Today we'll evaluate Energy Recovery, Inc. (NASDAQ:ERII) to determine whether it could have potential as an investment idea. To be precise, we'll consider its Return On Capital Employed (ROCE), as that will inform our view of the quality of the business.
First, we'll go over how we calculate ROCE. Then we'll compare its ROCE to similar companies. Last but not least, we'll look at what impact its current liabilities have on its ROCE.
What is Return On Capital Employed (ROCE)?
ROCE is a measure of a company's yearly pre-tax profit (its return), relative to the capital employed in the business. Generally speaking a higher ROCE is better. Overall, it is a valuable metric that has its flaws. Renowned investment researcher Michael Mauboussin has suggested that a high ROCE can indicate that 'one dollar invested in the company generates value of more than one dollar'.
How Do You Calculate Return On Capital Employed?
Analysts use this formula to calculate return on capital employed:
Return on Capital Employed = Earnings Before Interest and Tax (EBIT) ÷ (Total Assets - Current Liabilities)
Or for Energy Recovery:
0.088 = US$14m ÷ (US$183m - US$24m) (Based on the trailing twelve months to June 2019.)
Therefore, Energy Recovery has an ROCE of 8.8%.
Is Energy Recovery's ROCE Good?
ROCE can be useful when making comparisons, such as between similar companies. We can see Energy Recovery's ROCE is meaningfully below the Machinery industry average of 11%. This could be seen as a negative, as it suggests some competitors may be employing their capital more efficiently. Separate from how Energy Recovery stacks up against its industry, its ROCE in absolute terms is mediocre; relative to the returns on government bonds. Readers may find more attractive investment prospects elsewhere.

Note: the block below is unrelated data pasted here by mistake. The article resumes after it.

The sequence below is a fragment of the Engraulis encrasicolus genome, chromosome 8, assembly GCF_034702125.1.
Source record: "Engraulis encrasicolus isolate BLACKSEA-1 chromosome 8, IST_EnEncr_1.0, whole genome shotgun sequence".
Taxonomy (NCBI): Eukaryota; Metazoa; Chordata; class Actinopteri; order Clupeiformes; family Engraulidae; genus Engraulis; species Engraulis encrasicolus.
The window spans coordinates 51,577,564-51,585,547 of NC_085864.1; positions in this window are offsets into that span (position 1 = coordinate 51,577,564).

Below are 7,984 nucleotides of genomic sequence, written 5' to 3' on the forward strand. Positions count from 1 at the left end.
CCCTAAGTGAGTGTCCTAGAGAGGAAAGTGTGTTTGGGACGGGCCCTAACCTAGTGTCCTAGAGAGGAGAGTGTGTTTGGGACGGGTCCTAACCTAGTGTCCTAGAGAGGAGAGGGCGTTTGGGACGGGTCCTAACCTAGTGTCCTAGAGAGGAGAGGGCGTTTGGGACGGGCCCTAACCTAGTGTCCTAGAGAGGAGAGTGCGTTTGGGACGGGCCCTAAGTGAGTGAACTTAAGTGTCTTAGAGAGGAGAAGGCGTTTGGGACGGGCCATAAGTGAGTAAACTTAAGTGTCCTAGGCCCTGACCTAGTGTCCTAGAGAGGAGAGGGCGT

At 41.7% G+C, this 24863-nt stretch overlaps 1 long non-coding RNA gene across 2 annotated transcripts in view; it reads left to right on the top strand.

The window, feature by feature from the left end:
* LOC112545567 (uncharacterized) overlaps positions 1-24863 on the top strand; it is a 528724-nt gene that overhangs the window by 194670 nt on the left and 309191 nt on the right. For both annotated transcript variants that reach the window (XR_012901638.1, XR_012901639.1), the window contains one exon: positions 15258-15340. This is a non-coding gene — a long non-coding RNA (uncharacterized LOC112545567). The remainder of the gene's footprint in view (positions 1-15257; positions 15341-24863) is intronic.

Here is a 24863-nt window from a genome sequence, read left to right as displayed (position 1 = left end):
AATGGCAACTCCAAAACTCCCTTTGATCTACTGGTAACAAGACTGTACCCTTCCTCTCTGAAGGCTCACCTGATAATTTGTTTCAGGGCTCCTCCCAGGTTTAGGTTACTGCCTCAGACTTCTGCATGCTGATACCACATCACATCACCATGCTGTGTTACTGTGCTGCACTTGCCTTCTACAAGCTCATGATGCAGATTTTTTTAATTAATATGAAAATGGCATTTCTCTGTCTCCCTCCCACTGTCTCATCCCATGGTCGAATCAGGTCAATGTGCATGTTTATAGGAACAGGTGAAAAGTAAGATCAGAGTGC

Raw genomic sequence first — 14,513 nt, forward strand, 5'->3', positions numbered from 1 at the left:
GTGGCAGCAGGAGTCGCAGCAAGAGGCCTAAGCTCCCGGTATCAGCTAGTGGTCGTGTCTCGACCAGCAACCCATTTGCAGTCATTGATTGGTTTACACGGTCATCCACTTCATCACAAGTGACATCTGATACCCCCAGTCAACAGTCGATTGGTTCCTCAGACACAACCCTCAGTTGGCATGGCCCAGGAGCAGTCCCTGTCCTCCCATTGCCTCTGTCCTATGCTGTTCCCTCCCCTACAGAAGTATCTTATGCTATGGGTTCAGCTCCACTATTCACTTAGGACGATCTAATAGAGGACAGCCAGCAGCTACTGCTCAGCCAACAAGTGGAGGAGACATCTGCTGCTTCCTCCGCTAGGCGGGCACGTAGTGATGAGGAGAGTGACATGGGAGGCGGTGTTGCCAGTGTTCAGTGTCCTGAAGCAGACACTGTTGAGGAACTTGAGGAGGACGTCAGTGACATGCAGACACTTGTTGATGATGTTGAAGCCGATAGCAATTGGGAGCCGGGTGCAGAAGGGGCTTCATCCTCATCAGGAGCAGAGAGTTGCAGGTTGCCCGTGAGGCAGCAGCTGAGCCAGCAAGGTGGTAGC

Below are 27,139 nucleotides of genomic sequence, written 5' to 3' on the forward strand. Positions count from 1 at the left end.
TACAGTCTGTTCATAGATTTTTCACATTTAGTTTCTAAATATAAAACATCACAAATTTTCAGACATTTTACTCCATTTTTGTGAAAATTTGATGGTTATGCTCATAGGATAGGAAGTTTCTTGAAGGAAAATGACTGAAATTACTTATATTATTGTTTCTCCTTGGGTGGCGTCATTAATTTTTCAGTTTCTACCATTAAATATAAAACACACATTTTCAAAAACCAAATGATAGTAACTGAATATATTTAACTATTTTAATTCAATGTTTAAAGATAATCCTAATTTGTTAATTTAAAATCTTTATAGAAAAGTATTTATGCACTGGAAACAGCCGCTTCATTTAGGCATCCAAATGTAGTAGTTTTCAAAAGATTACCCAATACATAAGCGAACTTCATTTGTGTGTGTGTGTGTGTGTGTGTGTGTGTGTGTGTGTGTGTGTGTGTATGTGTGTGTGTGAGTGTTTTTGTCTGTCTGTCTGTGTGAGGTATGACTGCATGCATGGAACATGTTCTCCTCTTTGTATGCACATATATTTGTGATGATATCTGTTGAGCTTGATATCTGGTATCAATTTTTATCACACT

Energy Recovery delivered an ROCE of 8.8%, which is better than 3 years ago, as was making losses back then. This makes us wonder if the company is improving. The image below shows how Energy Recovery's ROCE compares to its industry, and you can click it to see more detail on its past growth.
Remember that this metric is backwards looking - it shows what has happened in the past, and does not accurately predict the future. ROCE can be deceptive for cyclical businesses, as returns can look incredible in boom times, and terribly low in downturns. This is because ROCE only looks at one year, instead of considering returns across a whole cycle. What happens in the future is pretty important for investors, so we have prepared a free report on analyst forecasts for Energy Recovery.
Energy Recovery's Current Liabilities And Their Impact On Its ROCE
Current liabilities are short term bills and invoices that need to be paid in 12 months or less. The ROCE equation subtracts current liabilities from capital employed, so a company with a lot of current liabilities appears to have less capital employed, and a higher ROCE than otherwise. To check the impact of this, we calculate if a company has high current liabilities relative to its total assets.
Energy Recovery has total assets of US$183m and current liabilities of US$24m. As a result, its current liabilities are equal to approximately 13% of its total assets. This is a modest level of current liabilities, which would only have a small effect on ROCE.
The Bottom Line On Energy Recovery's ROCE
If Energy Recovery continues to earn an uninspiring ROCE, there may be better places to invest. But note: make sure you look for a great company, not just the first idea you come across. So take a peek at this free list of interesting companies with strong recent earnings growth (and a P/E ratio below 20).
If you like to buy stocks alongside management, then you might just love this free list of companies. (Hint: insiders have been buying them).
We aim to bring you long-term focused research analysis driven by fundamental data. Note that our analysis may not factor in the latest price-sensitive company announcements or qualitative material.
If you spot an error that warrants correction, please contact the editor at email@example.com. This article by Simply Wall St is general in nature. It does not constitute a recommendation to buy or sell any stock, and does not take account of your objectives, or your financial situation. Simply Wall St has no position in the stocks mentioned. Thank you for reading.